Cadaver, The

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The Cadaver is an infamous pub set in the heart of Arbuckle Hill. Built on the spot where the Arbuckle Hill Martyr's broken body was found, it has become a centre piece of the Arbuckle Hill resistance, particularly the Houvers.

The Cadaver is built in the old style, even though it has been burned to the ground and rebuilt no less than six times. The earlier firings have been attributed to the Amphitheatre aristocracy and their minions. More recently, the damage has been blamed on the internal politics of the various Arbuckle Hill resistance groups. All this destruction is primarily because The Cadaver functions as the base of operations for the galant Houvers. It's four floors of creme walls and dark wood tower above its neighbouring hovels, its walls painted with resistance slogans.

Painted in vibrant reds and greens, The Cadaver's high hung sign is practically a landmark, depicting the Arbuckle Hill Martyr's broken body lying in a bed of roses. It acts as a symbol of the continuation of The Cadaver, and all it represents, against whatever fate has thrown at it. Local legends suggest the sign has survived each and every time The Cadaver has been destroyed, although this is unlikely as it would have succumbed to woodworm long ago. However, what is true is the continuation it represents is a community which has stood against oppression for many generations.

Over the years, many famous people have been seen at The Cadaver. Its infamous reputation is a draw for the adventurous, and people have claimed Siam Sinch and Bethany Mboya were frequently seen, although Siam and her family deny this rigorously. Which, of course, is the kind of thing that is the prerogative of the "upper classes".

The Cadaver serves such items as Ball Lightning Liqueur, light and dark beers, as well as being one of the few places in Folktown to serve the best Adlorst Vinifera vintages and the worst, cheapest rosés. Only The Cadaver has such a varied clientele with such a range of wealth. Food is supposedly served, but since few people have survived to recommend it, it is seldom ordered. It is a shame, really, that the nobs are not more adventurous in the direction of the food, as it would do the world a favour.

Citations: Amphitheatre aristocracy, Arbuckle Hill, Houvers.

--Despicable Shimmy 00:18 20040921 BST


I don't hold with some of the more extreme Houvers views, but the Amphitheatre aristocracy always struck me as a bunch of effete snobs, so I'm proud to give my personal endorsement to this fine drinking establishment. The 'Daver's Adlorst Vinifera is truly top notch hooch, and if you've got a whole lot of money burning its way through your pocket, I have it on very good authority they may even have a bottle or two of -16 EC vintage fefferberry wine. --Qwentyth Pyre 19:09, 21 Sep 2004 (EDT)

I'm not sure I understand the universal terror in which the food at the 'Daver is held. Sure, there's occasionally something unidentiable floating in it. Sure, it sometimes fights back. Sure a few people have suffered permanent scaring, insanity, and, in a few cases, prolonged and painful death. Geez, what's life without a few risks? I highly recommend the Chef's Special. Just don't ask what's in it. You don't want to know, and, realistically, the Chef might not have any idea. --DrBacchus 09:30, 23 Sep 2004 (EDT)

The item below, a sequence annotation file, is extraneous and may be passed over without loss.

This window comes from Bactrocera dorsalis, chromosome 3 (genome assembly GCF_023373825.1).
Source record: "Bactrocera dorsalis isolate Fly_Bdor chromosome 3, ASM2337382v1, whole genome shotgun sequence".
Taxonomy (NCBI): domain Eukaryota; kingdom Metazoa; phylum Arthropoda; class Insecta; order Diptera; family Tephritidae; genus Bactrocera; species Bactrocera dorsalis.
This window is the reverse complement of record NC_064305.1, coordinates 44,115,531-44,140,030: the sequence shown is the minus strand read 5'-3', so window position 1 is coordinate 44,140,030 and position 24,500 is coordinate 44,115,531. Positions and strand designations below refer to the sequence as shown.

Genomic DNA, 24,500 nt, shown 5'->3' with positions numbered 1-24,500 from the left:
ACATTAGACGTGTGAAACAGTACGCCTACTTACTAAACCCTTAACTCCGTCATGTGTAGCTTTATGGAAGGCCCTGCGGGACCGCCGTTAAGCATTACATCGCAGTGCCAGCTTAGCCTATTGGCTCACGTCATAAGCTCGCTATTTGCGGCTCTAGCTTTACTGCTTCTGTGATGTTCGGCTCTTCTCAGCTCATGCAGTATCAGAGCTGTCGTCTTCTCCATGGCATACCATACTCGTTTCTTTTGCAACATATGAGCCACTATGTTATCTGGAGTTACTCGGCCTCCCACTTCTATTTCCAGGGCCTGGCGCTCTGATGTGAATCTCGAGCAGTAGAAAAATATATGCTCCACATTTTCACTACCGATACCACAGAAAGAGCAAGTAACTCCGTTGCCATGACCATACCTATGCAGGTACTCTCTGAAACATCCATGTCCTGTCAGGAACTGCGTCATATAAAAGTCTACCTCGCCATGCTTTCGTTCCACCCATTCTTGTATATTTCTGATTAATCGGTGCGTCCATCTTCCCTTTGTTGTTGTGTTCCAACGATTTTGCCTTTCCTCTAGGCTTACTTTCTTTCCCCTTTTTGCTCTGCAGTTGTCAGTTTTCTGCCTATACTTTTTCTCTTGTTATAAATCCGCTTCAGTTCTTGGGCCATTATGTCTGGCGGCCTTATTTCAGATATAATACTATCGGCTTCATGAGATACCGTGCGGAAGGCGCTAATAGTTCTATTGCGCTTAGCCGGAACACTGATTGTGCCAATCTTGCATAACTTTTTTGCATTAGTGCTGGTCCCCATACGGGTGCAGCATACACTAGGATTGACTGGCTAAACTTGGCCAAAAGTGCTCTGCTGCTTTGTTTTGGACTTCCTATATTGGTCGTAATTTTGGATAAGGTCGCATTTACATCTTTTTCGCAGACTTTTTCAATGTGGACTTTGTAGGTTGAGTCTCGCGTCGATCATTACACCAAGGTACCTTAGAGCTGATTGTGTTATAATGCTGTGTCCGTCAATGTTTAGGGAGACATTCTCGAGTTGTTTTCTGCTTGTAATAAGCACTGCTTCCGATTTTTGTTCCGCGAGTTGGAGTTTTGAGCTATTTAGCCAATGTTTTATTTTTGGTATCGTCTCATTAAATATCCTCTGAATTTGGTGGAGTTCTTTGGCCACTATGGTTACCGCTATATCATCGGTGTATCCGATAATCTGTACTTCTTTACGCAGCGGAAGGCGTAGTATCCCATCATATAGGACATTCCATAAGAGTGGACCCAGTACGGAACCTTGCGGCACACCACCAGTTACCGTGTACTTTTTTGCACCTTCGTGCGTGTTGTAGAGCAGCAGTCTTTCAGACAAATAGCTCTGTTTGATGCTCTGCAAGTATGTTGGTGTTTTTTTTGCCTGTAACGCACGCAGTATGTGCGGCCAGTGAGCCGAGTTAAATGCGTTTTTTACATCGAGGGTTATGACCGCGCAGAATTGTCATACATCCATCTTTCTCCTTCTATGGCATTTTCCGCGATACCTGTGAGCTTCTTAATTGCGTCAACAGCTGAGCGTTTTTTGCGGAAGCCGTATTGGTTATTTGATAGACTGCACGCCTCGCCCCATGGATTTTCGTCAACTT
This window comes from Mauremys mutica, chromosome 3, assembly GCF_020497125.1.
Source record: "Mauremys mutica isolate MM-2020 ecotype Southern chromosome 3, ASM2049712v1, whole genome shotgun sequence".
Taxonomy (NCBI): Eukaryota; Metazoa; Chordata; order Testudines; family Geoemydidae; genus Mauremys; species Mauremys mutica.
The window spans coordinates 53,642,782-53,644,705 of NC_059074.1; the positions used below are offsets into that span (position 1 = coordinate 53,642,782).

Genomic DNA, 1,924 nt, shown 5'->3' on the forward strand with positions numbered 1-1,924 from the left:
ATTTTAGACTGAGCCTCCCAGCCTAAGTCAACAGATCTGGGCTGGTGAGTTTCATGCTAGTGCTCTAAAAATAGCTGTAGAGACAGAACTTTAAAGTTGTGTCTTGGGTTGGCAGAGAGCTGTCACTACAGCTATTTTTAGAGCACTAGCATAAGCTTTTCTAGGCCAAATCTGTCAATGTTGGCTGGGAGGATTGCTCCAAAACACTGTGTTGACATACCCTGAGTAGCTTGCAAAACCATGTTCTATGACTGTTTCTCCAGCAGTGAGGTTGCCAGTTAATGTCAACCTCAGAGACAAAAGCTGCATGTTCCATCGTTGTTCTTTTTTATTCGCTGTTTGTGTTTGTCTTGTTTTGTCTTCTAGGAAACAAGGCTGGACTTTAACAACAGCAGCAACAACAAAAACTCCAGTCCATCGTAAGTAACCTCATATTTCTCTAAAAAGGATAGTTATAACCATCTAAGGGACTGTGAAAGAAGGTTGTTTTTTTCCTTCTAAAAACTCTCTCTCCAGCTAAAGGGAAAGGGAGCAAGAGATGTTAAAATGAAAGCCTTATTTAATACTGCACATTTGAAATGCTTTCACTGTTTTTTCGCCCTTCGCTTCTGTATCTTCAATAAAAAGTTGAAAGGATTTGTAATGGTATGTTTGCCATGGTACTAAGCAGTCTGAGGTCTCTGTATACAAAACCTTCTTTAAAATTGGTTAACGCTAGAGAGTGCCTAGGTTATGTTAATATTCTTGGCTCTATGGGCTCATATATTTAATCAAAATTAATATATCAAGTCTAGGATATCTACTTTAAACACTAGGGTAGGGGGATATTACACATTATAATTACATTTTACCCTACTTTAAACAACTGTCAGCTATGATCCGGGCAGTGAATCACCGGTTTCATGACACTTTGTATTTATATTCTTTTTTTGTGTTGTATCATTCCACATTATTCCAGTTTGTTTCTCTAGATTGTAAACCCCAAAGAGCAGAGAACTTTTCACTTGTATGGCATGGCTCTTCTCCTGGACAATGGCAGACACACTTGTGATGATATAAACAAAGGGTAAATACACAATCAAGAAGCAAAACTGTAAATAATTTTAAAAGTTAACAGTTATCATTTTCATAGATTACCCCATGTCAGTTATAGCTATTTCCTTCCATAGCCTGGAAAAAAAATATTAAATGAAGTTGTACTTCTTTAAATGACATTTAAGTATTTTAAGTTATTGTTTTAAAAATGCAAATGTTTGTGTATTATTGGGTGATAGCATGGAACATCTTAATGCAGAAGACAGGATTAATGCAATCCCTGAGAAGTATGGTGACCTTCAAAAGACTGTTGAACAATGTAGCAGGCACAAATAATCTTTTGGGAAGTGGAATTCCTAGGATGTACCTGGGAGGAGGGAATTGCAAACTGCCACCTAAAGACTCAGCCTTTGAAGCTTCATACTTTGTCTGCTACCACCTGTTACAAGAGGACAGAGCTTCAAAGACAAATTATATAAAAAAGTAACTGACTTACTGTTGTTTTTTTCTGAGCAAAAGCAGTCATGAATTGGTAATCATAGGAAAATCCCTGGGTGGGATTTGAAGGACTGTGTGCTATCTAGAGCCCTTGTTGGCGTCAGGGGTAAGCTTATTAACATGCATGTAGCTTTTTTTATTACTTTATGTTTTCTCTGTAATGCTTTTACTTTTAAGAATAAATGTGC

I was much more concerned to see that they were selling Ball Lightning Liqueur as a beverage. Based on its explosive properties, I certainly shouldn't want to be in the privy after a hearty round! Not to mention that I'm fairly certain it will induce blindness. --Doctor Phineas Crank 10:42, 23 Sep 2004 (EDT)

While I am certain that some vistors to the 'Daver would drink a Ball Lightning Liqueur, we proponents of the true order know how important its proper use is. The 'Daver is no idle drinking establishment, it is at the heart of the true order. Long live the revolution. I have said too much already! --Despicable Shimmy 00:17 20040924 BST

It seems that the Despicable Shimmy's hit the rosé or liqueur or beer (or all three) a bit early today... --Sean B. Palmer 16:39, 24 Sep 2004 (EDT)

My old group in the Aminfarances Institute of Science and Technomancy was doing a study on the palatability of Ball Lightning Liqueur not long ago. Through extensive use of volunteers, they determined that it can be consumed without any ill effects beyond those generally present in alcohol. They said the flavor is "interesting, if you're into that sort of thing." I'm not sure what that means, but I'm sure some of the contributing scholars could explain. --Darus Ixa 08:55, 27 Sep 2004 (EDT)

My young nephew once drank an entire bottle of Ball Lightning Liqueur on a dare. Other than a nasty headache, and rather remarkable (but somewhat entertaining) pyrotechnic flatulence the following day, he suffered no ill effects. The same cannot be said for his companion who, after swallowing an entire "Awal Sleeps" grenade, exploded and then ceased to exist. (Sad as it was, the process was at least self cleaning...) --Joe Bowers 11:27, 27 Sep 2004 (EDT)

I would have to add my hearty recomendations regarding this establishment but also issue some grave warnings. There is more than meets the eye to the destruction seen at this place. Also there have been sightings of various masters of the Bute University science department taking samples of the particular blend of Ball Lightning Liqueur on offer. -- Bartmoss16:44, 26 Sep 2004 (BST)

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